How to create a hugelkultur mound
Step 1: Plan out your mound
Most hugelkultur mounds are 3 feet wide, 6 feet long, and 3 feet tall. Mounds should go in a north-south direction, so as to get sun to most of the hill. You can get very desirable results if you put the mound on a grassy area. I suggest putting bricks or rocks around the perimeter of what will be your mound.
Step 2: Dig out some soil
Most experts suggest digging a trench out the top 1 foot layer of grass and soil. Try to keep the grass as intact as possible, like sod. Put this layer off to the side – it will be used later.
Step 3: Lay out your rotting logs
Lay your rotting logs in the trench. Adding branches and bark will help fill in the area a little more. It will also help to put some wood chips or sawdust in this first layer. Water this layer very well.
Step 4: Put the grass/soil layer over the logs
On top of the wood, put the grass/soil layer that you removed from the area, grass side down. The grass will help react with the wood to start the composting process. Water this layer well, also.
Step 5: Layer your other materials
This is the fun part! Get creative, based on what you have. Layer your materials on top of the grass/soil layer. You can use manure, kitchen scraps, or grass clippings. Basically anything that is considered a “green” material in composting. Manure and kitchen scraps are often considered the best “green” materials to add to your mound. Again, water this layer very well.
Step 6: Top with compost and garden soil
On top of all of your material, you will want to put a decent layer of compost and garden soil. This is what you will be planting into, so you will want it to be good quality soil. The compost and garden soil are likely the only things in the hugelkultur mound that you have to buy. And again, you will want to water this thoroughly.
Step 7: Plant your mound
Some hugelkultur experts recommend planting right away, where others suggest you wait awhile to allow the decomposition to get a good jump start. So it’s really up to you! Hugelkultur mounds can accommodate pretty intensive gardening methods. Square foot gardening is popular, and can really help you get the most produce from your mound.
You can use your hugelkultur mound to plant pretty much anything you want! Perennials are excellent to plant, but annuals do very nicely too. People even use them to plant berries and trees.
Step 8: Add mulch
Adding mulch on top of your mound will help conserve water even more, as well as helping to discourage weeds. Straw and leaves are great for mulch, as is grass clippings. Just make sure the mulch is not too close to the base of the plants, as this can harbor disease.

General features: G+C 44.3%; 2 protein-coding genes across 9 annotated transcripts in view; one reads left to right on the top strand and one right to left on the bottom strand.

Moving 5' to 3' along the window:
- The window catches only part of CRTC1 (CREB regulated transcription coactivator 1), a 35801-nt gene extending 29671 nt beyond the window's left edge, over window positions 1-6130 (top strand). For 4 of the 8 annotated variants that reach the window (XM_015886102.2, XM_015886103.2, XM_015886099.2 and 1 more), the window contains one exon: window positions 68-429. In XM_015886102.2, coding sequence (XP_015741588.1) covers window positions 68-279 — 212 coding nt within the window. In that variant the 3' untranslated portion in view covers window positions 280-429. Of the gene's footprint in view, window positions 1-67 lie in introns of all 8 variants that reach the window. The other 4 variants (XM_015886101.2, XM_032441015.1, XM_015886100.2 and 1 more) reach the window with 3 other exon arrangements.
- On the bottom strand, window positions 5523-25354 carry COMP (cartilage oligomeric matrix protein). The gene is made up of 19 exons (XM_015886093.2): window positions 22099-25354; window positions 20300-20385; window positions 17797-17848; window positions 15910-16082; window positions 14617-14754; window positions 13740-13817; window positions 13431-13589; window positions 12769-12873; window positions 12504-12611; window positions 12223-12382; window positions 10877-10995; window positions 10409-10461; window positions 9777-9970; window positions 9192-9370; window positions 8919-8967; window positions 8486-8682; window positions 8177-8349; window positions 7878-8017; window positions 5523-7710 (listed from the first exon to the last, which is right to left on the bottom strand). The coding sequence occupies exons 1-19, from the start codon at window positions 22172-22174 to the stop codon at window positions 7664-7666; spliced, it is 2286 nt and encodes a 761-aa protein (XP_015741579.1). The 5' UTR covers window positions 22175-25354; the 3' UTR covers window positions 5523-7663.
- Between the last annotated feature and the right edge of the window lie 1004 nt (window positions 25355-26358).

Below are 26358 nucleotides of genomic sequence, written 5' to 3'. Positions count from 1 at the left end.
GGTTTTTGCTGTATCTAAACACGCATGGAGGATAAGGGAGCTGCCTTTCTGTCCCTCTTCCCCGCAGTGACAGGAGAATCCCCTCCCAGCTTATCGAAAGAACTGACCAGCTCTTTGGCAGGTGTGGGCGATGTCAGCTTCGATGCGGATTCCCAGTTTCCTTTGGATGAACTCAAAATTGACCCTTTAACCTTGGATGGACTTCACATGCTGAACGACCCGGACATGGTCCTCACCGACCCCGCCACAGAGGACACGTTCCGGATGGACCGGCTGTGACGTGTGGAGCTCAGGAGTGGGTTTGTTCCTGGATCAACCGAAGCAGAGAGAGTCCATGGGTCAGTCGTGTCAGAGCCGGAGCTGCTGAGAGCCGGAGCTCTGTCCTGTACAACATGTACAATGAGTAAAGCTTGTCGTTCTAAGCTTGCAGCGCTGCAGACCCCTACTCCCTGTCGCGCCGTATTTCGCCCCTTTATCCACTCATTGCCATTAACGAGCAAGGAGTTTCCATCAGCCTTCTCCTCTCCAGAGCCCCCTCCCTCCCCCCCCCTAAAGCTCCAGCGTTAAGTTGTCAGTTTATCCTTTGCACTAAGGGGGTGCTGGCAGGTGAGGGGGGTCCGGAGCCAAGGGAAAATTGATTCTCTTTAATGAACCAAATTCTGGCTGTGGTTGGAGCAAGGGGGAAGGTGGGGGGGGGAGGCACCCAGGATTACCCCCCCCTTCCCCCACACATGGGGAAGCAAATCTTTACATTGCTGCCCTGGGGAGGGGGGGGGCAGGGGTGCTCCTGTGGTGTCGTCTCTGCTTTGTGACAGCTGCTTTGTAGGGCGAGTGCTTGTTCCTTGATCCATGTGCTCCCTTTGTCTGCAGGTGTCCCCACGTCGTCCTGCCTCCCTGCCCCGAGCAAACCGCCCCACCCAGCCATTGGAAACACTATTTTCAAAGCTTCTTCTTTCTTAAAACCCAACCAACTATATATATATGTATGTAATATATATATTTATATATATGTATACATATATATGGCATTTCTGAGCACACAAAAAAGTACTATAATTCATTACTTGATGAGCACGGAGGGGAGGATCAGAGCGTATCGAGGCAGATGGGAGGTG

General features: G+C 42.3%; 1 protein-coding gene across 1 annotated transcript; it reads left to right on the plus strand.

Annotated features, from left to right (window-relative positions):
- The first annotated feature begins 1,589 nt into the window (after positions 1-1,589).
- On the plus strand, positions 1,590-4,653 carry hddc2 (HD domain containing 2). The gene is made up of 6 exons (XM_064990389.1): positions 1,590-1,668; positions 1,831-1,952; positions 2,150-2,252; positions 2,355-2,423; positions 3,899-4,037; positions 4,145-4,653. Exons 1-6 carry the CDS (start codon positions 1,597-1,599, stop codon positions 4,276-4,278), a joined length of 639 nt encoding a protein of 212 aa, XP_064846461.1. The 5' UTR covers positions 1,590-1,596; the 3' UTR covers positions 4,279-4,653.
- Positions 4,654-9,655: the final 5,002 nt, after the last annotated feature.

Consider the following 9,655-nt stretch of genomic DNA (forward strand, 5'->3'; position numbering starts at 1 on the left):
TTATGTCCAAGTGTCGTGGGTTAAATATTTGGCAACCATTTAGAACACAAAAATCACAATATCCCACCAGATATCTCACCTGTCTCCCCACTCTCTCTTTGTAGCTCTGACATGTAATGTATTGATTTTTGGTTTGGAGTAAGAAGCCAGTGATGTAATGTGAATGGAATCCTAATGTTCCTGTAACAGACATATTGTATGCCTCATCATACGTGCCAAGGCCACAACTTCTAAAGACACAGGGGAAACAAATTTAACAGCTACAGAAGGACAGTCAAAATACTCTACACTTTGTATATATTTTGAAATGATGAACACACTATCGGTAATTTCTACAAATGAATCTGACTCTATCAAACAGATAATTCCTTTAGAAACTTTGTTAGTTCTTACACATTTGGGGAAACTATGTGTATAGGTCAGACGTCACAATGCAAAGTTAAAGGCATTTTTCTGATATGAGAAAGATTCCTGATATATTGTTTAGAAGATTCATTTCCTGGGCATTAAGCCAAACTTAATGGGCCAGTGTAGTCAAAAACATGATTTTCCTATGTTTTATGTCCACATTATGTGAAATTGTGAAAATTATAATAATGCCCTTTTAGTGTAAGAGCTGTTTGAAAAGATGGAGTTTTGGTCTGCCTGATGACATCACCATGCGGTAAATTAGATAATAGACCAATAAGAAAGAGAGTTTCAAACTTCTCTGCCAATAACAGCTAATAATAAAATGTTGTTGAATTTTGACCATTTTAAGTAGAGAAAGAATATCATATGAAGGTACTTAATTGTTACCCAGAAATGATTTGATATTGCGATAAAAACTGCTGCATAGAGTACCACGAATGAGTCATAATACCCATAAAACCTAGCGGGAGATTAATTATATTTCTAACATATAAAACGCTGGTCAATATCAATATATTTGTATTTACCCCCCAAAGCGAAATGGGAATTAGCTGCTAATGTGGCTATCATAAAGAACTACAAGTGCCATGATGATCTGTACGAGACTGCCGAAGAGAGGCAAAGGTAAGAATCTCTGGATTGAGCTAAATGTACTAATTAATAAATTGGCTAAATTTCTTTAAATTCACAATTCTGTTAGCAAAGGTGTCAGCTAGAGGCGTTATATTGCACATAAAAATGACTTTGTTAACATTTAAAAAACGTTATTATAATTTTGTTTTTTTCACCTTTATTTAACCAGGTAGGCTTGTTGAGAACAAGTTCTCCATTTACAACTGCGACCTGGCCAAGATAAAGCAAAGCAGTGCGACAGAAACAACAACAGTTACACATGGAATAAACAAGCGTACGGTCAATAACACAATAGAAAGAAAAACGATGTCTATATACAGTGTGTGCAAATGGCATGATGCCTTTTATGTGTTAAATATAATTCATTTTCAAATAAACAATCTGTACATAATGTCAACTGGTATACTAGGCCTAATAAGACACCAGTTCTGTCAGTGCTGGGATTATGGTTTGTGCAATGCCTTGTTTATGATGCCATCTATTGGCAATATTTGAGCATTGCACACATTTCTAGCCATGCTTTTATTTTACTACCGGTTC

Step 9: Weed and water your mound as needed
The first year after building your hugelkultur mound, you may need to water much more frequently. Especially if you are planting seeds in your bed. During the second, and consecutive growing seasons, you will probably only have to water once or twice during the middle of the summer if you live in a dry environment.
You will likely have very few weeds, but you should pull up any that emerge. Weeds will rob nutrients from the plants you are trying to grow. If you find you are getting a lot of weeds, add more mulch.
Do you want to try hugelkultur?
Hugelkultur is an amazing way to grow more food in a smaller space. It is especially helpful if you have poor soil. While it is quite a bit of work to get it started, it will reward you with years and years of nutritious soil, and less work in the long run.
My soil is poor, sandy clay. I haven’t done a hugelkultur mound in the ground yet, but I did a raised bed in hugelkultur style. I got a 4’x4′ raised garden box for free last year. I put lots of rotting wood in the bottom, then manure, leaves, and soil.
This bed sat unplanted last year. Even with no mulch over it, there was very few weeds, and the soil isn’t compacted at all. I just planted it this spring with fast-growing vegetable seeds. Here is a YouTube video I did on it.
I will be doing a full-on hugelkultur mound sometime soon. The benefits are amazing, and I can’t wait to try it! Are you going to try it?